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The Legacy
by D. W. Buffa
Warner Books, 2002

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When they finally divorced, my mother told me that she had married my father only because she had been pregnant with me. My mother made this remark as if it were something she was sure I knew already. She seemed to have assumed that I must have understood—from the beginning, as it were—that she had never loved him and had lived with him all those years only so that I could be raised in the proper way. I was not nearly so intelligent, and nothing as insightful, as she wanted to imagine. It had never occurred to me that there was anything wrong, anything unusual in the way we lived. If my mother and I went away every summer, it was only because my father was a doctor who had to stay close to his patients.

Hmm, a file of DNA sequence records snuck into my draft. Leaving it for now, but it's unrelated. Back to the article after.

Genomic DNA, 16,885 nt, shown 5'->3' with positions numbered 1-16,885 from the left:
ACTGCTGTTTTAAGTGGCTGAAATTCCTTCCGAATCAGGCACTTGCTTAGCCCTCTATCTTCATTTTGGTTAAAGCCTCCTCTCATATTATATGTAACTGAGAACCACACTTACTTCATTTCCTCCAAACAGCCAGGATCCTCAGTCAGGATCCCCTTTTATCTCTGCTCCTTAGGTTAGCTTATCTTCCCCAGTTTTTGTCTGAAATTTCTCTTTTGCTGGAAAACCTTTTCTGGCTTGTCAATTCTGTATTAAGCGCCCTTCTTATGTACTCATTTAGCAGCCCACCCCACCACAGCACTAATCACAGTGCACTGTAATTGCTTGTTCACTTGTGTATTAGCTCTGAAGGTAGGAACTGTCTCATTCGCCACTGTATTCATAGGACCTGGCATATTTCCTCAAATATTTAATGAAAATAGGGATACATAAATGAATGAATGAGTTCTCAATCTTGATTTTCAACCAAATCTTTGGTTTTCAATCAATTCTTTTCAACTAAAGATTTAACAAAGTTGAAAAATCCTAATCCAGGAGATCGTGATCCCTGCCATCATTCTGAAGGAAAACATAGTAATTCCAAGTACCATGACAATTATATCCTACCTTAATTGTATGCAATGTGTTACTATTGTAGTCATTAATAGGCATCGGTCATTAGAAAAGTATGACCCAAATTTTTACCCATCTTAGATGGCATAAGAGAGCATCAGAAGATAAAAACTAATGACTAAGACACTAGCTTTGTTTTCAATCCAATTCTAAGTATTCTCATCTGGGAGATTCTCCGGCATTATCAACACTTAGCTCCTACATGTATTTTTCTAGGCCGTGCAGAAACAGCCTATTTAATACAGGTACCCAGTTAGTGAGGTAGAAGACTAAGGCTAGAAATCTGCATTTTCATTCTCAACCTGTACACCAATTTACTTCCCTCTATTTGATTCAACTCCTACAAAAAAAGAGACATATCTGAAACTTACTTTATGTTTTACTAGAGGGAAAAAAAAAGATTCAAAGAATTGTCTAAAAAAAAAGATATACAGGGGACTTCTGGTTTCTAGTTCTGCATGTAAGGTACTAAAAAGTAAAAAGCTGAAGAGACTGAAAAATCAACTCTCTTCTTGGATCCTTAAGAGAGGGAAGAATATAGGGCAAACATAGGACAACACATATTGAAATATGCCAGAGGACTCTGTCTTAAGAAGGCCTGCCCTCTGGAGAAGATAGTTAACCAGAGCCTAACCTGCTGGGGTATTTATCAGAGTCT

Every year, a few days after the school year ended, he would see us off at the station when we started the overnight train trip to The City. That is what my mother always called it, the place where she had been born and raised, the place where she had met my father when he was still a student. The City. Everyone who ever lived there, everyone who lives there now, calls it that and looks at you like there is something a little wrong with you if you do not immediately understand they are talking about San Francisco.